Sure, Steam is available on Mac and there are some AAA titles up for grabs from the App Store, but let’s be honest, Apple’s gaming pedigree practically disappeared when Halo vanished after its Macworld debut in 1999. Master Chief’s move to the Xbox felt like a death knell for it all. Since then, every Mac review has always come with one caveat: don’t buy one if you want to game.
That’s a shame because Apple Arcade is one of the best value gaming subscription services, and the most underrated, too. The range of titles Apple chose shows the team has the intuition needed for curating a good catalogue.
And now, to paraphrase Nintendo’s classic marketing catchphrase: the company is really playing with power thanks to the M1 Pro and M1 Max. These chips pack up to 32 GPU cores, which practically match laptops with top-of-the-range dedicated graphics cards. You can see just how great they are by reading our 14-inch MacBook Pro review.
- Looking to buy a 14-inch MacBook Pro (opens in new tab)? Here are the best places to shop for one
- And if you want the extra size up, here is where to buy a 16-inch MacBook Pro (opens in new tab)
But these numbers were purely for prosumer productivity, such as Final Cut exports. Since their launch, one question has been answered by a lot of YouTubers: how do they perform for games?
And the answer is a solid “OK.” The library of games that run natively on Apple silicon is extremely limited, with the only example being World of Warcraft, which runs incredibly well. x86 games (games built for Intel Macs) that run through Rosetta 2’s emulation layer are playable, but are nowhere near as graphically rich and smooth as what you could get from an RTX 3080 laptop.
Let’s take ZONEofTECH’s gaming test video as an example. Starcraft 2 on ultra settings runs at just 20 frames per second, which is abysmal compared to equivalent Windows laptops. And while devs share a small part of the blame (these games have not been updated to run natively on the M1), Apple hasn’t made the Mac an enticing place for people to game.
However, that’s what creative pros desire. We want an all-in-one system that crushes creative work but is able to play games: your classic “work by day, play by night” scenario. While the new MacBook Pros nail that first bit, they don’t come close to achieving that second part, and Apple should really fix that.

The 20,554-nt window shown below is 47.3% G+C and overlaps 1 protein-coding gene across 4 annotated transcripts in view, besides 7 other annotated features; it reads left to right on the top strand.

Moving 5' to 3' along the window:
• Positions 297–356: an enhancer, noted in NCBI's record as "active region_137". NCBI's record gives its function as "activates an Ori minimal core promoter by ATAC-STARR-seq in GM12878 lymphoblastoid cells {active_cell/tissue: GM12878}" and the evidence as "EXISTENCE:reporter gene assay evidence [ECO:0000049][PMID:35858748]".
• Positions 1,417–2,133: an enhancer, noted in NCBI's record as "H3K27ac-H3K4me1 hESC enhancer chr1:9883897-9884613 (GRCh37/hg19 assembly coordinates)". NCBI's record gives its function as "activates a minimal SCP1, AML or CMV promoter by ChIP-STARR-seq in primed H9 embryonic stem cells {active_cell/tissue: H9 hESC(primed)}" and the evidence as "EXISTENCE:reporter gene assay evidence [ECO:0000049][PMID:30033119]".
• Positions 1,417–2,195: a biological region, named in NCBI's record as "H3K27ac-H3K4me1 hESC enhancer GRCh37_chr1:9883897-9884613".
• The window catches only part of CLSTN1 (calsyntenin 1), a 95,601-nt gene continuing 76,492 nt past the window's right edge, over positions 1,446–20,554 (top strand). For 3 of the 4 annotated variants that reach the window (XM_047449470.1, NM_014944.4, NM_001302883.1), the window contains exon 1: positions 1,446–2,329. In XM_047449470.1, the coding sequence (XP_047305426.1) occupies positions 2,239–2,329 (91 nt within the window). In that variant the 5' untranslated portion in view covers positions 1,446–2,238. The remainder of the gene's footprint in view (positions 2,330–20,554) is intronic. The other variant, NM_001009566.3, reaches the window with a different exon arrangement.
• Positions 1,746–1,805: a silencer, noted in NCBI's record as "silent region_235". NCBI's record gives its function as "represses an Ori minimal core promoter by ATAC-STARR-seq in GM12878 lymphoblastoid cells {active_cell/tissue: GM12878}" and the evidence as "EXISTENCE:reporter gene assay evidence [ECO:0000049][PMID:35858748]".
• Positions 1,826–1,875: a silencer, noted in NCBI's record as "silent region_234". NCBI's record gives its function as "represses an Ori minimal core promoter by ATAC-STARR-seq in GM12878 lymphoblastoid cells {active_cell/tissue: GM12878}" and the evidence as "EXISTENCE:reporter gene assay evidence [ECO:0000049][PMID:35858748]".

What do I want?
I’ve read a million other “hot take” pieces like these and have always been left disappointed by the lack of recommended actions Apple could take. If I’m complaining about something, I want to be constructive and provide a solution.
And the three-step solution here is ambitious, but simple on paper:
- Expand Apple Arcade: The easiest fix of the three — add another Apple Arcade tier that covers MacBook Pro gaming with some more traditional big budget titles. Basically, make the Apple version of Xbox Game Pass for PC.
- Encourage M1 Pro/M1 Max game development: The power and GPU cores already do really well running games through Rosetta 2. Imagine how they’d perform when optimized for M1.
- Snap up some exclusives: The name of the game is system-exclusive titles and Apple has a tonne of cash to buy some big ones for its own platform.
Come on, Apple. Now that you have proven your own silicon is powerful enough to hang with the likes of RTX 3080 systems on the productivity side, it’s time to unlock the true gaming potential. It’s time to turn every Mac into the all-in-one system they already have the power to be.